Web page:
Actually, Redbox used to do exactly that. In the beginning the studios hated them. I think Redbox ran on a franchise model where the local owner would run out to Walmart or whatever and buy umpteen copies of the latest release at 9AM and load them in their machine. Then they'd start paying people to buy just a few copies and load them in machines when Walmart decided to refuse to sell to them (basically adopting the same tactics as people buying pseudoephedrine).

            Eventually they worked out a deal and I th

    • by Joe Tie. (567096)
      Why get angry? If you're seeing anger it's just you reading emotion into it. People raise prices, people comment on that fact. You seem to be aiming for a world where nobody is ever allowed to voice opinion on anything or comment on their actions in relation to what's going on in the world.
      • by hjf (703092)

        You've never been to the netflix blog, haven't you?

        You can see some pretty angry comments there.

    • The problem with Netflix was that they tried to spin it as doing the customer a favor. If the email they sent me had said "Sorry Mr. Demonlapin, we have to raise prices because streaming bandwidth and streaming rights are costing us a lot of money" I'd have been perfectly satisfied - not happy, of course, I don't like a rise in rates, but satisfied. Instead they tried to tell me how they were going to save me $1 a month by taking away either streaming or the DVDs.
    • Price of content is rising? Since when? DVDs are cheaper than ever.

    • by Larryish (1215510)

      Anybody got a Demonoid invite?

    • by tombeard (126886)

      So exactly why would the cost of viewing Startrek 3 need to go up? Is it costing extra to maintain it?

  • Redbox realizes that there are few other options and since Netflix has raised prices they can get away with it too because there is nowhere else for customers to go.
  • by Mean Variance (913229) <mean.variance@gmail.com> on Thursday October 27, 2011 @08:12PM (#37863194)

    I don't see this as an inflation response, nor is it a fair comparison to Netflix. Redbox is a la carte. You subscribe to nothing. Use it a little, a lot, or not at all.

    As they built out their system $1 was a simple price point, easy to advertise and a good entry point. Now they have a business model and usage metrics. $1.20 is a price point that they probably think is sustainable and will generate revenue and profit.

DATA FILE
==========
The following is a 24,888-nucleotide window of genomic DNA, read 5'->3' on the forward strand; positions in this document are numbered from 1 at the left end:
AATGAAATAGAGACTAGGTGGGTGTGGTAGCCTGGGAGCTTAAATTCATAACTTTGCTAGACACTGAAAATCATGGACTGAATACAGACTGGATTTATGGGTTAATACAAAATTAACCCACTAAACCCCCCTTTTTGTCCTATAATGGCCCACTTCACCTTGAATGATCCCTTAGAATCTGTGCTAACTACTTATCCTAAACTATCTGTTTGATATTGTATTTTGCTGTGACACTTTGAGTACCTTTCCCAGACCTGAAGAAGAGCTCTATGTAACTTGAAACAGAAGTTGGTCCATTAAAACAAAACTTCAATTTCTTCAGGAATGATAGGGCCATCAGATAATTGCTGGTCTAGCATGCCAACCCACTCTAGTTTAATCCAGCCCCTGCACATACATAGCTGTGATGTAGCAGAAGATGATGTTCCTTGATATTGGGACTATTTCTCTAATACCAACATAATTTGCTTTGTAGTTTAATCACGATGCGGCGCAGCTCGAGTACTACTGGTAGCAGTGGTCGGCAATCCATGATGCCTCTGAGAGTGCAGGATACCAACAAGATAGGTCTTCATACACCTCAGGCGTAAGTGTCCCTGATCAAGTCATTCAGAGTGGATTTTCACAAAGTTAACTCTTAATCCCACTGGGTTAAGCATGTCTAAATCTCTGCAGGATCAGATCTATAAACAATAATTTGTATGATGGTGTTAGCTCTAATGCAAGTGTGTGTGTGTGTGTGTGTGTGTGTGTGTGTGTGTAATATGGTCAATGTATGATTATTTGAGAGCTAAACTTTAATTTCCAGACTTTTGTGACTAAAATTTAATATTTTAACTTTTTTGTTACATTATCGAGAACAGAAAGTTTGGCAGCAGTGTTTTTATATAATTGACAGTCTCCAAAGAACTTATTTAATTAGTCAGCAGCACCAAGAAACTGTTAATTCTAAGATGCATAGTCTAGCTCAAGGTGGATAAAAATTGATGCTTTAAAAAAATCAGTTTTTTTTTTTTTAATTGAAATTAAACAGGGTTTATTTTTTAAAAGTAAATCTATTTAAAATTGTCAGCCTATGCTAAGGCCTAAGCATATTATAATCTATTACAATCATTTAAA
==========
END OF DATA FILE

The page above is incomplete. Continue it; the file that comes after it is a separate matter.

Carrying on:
I like Redbox and probably use it 3-5 times a month. It's easy to grab something for the family and just as easy to return to about 10 different boxes within 2 miles of my home and shopping areas.

  • by Doofus (43075) on Thursday October 27, 2011 @08:23PM (#37863294)
    Redbox pricing change and Netflix erstwhile split are not really in the same league.

    Netflix customers would have had to pay two membership fees monthly with the new Qwikster arrangement, a 60% increase over the prior setup. The key here is that the "service" that customers were paying for and to which they were accustomed, was being substantially modified - into two new services.

    Redbox is simply raising their price, by a marginal $0.20 per rental. For heavy renters, this may be significant over the course of a month. But for most normal renters, this increase is tolerable.

    Even at one rental per day, the difference over a month is only $6. If this is too much for you, perhaps you shouldn't be renting 30 DVDs a month.
    • by AK Marc (707885)
      The Netflix "worst case" went up, but if you didn't use streaming before or after (the DVD delivery people think of with Netflix), then your costs went down, not up. It was a price drop, not an increase.
  • by Anonymous Coward on Thursday October 27, 2011 @08:53PM (#37863492)

    Panic over
    Nothing to see, here

  • by justin12345 (846440) on Thursday October 27, 2011 @10:59PM (#37864324)
    The Netflix exodus wasn't just because of the price increase. People understand price increases. It was about the non-chalent contempt that they showed their customers by wording their email "don't you dare complain, the increase is less then the cost of that fancy coffee you're sucking on". The price increase was of course a big factor, but compared to renting at Blockbuster in the 90s, even with the increase Netflix is a steal. The Quickster thing was just icing, the cake was baked and burned.

    It was the sort of dumbass move only someone with a job title that abbreviates to a three letter acronym could make. Speaking as the CEO of a small company, I'd say that the brass had their heads so far up their own asses that they honestly couldn't see what was going to happen. My advice: if you're the CEO, you owe it to the company to spend at least 3 hours a day doing customer service or tech support, so that you know what the people you are serving want. Even if you can't give it to them, you know what to shoot for. Otherwise, you can let a singe sentence slide (the latte thing in Netflix case) and ruin a business hundreds or thousands of people have worked tirelessly on.
    • by Rich0 (548339)

      Yup, I'm amazed at stupid things executives do because they are out of touch. I knew a guy who worked close to sales and they managed to work out a major deal to sell a ton of equipment to a major customer, which would also get them in the door for lots of repeat business down the road/etc. The thing was huge, and because the customer was happy with their products and services they didn't require competitive bids/etc on the deal.

      They sent the deal to their VP for approval/etc, and the VP decided that they

  • They did this where I live several months ago.

    LK

    • by pdhenry (671887)
      I agree. 2 or 3 years ago the local Redboxes raised their first night fee to $2. Then the Blockbuster Express kiosks came to town and the rate hike was rescinded.